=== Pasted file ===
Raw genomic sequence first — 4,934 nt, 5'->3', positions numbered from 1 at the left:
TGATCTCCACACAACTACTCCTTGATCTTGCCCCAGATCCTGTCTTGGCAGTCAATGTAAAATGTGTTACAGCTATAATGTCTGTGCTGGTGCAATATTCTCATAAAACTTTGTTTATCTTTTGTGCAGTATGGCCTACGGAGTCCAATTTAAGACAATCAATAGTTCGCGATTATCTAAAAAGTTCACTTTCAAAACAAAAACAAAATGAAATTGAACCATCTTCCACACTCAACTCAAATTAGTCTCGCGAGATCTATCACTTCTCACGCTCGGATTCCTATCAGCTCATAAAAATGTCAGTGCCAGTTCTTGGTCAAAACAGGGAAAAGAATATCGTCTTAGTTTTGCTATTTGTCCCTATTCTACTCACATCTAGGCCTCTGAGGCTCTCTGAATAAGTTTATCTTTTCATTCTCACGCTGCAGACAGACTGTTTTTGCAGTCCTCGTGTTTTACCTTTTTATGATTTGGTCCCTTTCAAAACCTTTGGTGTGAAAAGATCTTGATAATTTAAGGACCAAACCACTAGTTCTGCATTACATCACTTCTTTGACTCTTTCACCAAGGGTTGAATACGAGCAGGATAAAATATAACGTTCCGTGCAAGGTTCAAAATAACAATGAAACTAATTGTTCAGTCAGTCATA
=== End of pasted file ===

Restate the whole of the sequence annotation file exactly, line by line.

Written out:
Raw genomic sequence first — 4,934 nt, 5'->3', positions numbered from 1 at the left:
TGATCTCCACACAACTACTCCTTGATCTTGCCCCAGATCCTGTCTTGGCAGTCAATGTAAAATGTGTTACAGCTATAATGTCTGTGCTGGTGCAATATTCTCATAAAACTTTGTTTATCTTTTGTGCAGTATGGCCTACGGAGTCCAATTTAAGACAATCAATAGTTCGCGATTATCTAAAAAGTTCACTTTCAAAACAAAAACAAAATGAAATTGAACCATCTTCCACACTCAACTCAAATTAGTCTCGCGAGATCTATCACTTCTCACGCTCGGATTCCTATCAGCTCATAAAAATGTCAGTGCCAGTTCTTGGTCAAAACAGGGAAAAGAATATCGTCTTAGTTTTGCTATTTGTCCCTATTCTACTCACATCTAGGCCTCTGAGGCTCTCTGAATAAGTTTATCTTTTCATTCTCACGCTGCAGACAGACTGTTTTTGCAGTCCTCGTGTTTTACCTTTTTATGATTTGGTCCCTTTCAAAACCTTTGGTGTGAAAAGATCTTGATAATTTAAGGACCAAACCACTAGTTCTGCATTACATCACTTCTTTGACTCTTTCACCAAGGGTTGAATACGAGCAGGATAAAATATAACGTTCCGTGCAAGGTTCAAAATAACAATGAAACTAATTGTTCAGTCAGTCATA